Thursday, January 24, 2013

From Assault to The Salt

I hope, anyway.

Today, the saga from way back in August ended. McNairy County's Circuit Court dropped all charges against me for assault, and sent me home. My lawyer tells me once the paperwork is filed and in the computer, he will have my record expunged. (Even the original arrest will be removed from my record.)

My lawyer talked to the district attorney this morning, and as he put it, "No one wants to prosecute you." He started to say, "Even the police officer ... ," but then his phone rang, and he never finished. I think he was going to say that even the police officer just wanted to put it in the past and forget about it.

Thank you, Lord!

Hopefully, I can go back to trying to be part of the salt of the earth rather than worrying about assault charges.

Actually, I wasn't worrying. I was told months ago that McNairy didn't want to press charges, but "the salt" and "assault" seemed too good to pass up. Sigh ... Now you know why I didn't go into  comedy.

Exercise Update

I took today off, as far as exercise go. Yesterday was a hard day, and rest can be as much a part of getting stronger as the workouts are.

Um, as long as you actually have workouts to go with the rest!

Quick story about that. I read a book, I think called Four-Minute Mile, about the pursuit of the four-minute mile, finally accomplished by Roger Bannister. His coach openly disagreed with a running theory suggesting that after a long period of hard training, it's good to take a few days off.

He had three runners training together in pursuit of a sub-four mile. Part of their training was to run ten quarter-mile intervals. This involved running ten very fast quarter miles with a quarter mile joy in between. The goal was to get all ten of those quarter miles in 59 seconds, but they were stuck at 63 seconds.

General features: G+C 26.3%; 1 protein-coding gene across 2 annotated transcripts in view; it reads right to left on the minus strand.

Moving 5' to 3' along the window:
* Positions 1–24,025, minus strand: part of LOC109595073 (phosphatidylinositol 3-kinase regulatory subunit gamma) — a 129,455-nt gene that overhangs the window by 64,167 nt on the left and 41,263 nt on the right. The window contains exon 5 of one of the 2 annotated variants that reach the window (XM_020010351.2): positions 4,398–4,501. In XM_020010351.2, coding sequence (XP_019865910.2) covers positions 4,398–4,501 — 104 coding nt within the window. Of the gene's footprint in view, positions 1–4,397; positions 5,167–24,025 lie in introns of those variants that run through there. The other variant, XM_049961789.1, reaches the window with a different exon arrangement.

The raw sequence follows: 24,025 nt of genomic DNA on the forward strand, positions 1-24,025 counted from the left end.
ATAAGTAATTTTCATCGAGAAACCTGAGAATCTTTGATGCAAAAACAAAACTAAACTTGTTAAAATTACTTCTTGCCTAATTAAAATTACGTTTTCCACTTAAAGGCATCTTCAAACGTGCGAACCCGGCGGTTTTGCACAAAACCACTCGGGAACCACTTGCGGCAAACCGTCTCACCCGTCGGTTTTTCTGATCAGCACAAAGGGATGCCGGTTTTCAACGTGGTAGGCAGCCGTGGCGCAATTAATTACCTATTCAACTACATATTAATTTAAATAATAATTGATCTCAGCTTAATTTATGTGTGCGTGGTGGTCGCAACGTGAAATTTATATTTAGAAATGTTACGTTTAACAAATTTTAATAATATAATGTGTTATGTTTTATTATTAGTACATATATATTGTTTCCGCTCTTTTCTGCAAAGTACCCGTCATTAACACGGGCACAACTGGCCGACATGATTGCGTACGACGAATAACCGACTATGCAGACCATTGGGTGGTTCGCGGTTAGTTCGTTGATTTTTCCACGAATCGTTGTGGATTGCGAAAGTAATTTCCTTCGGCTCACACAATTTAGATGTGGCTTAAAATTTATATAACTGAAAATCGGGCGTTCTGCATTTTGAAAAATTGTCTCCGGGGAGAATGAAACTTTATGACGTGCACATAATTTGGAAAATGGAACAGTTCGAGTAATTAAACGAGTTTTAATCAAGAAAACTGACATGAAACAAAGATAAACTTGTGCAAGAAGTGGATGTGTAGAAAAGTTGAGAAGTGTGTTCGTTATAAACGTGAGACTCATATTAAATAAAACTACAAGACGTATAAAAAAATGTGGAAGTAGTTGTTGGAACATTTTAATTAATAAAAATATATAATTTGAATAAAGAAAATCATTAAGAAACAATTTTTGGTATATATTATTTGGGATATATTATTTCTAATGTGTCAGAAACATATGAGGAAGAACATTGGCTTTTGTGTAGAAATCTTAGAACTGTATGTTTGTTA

The coach, so opposed to the philosophy of a week off as part of training, nonetheless took a break for six days and went hiking in the mountains with his three men.

When they got back, all three of them ran ten 59-second intervals.


Just a bit of training philosophy for you. My goals are much more humble than a four-minute mile, but rest is rest, and overdoing it is overdoing it, and that applies to everyone.

Wednesday, January 23, 2013

Exercise Update

Good day today. This is a quick post on my way out to go box the punching bag for 5 minutes.

I walked around our warehouse 10 times today (about two and a quarter miles). In fact, one lap I ran all the way around. So that's the new standard. I can circle the warehouse running once, which is almost a quarter mile.

I timed 5 laps. which is about a mile and an eighth. Unfortunately, I don't have a more perfect distance. I was thinking I could beat 17 minutes, but inwardly I was longing to beat 15 minutes.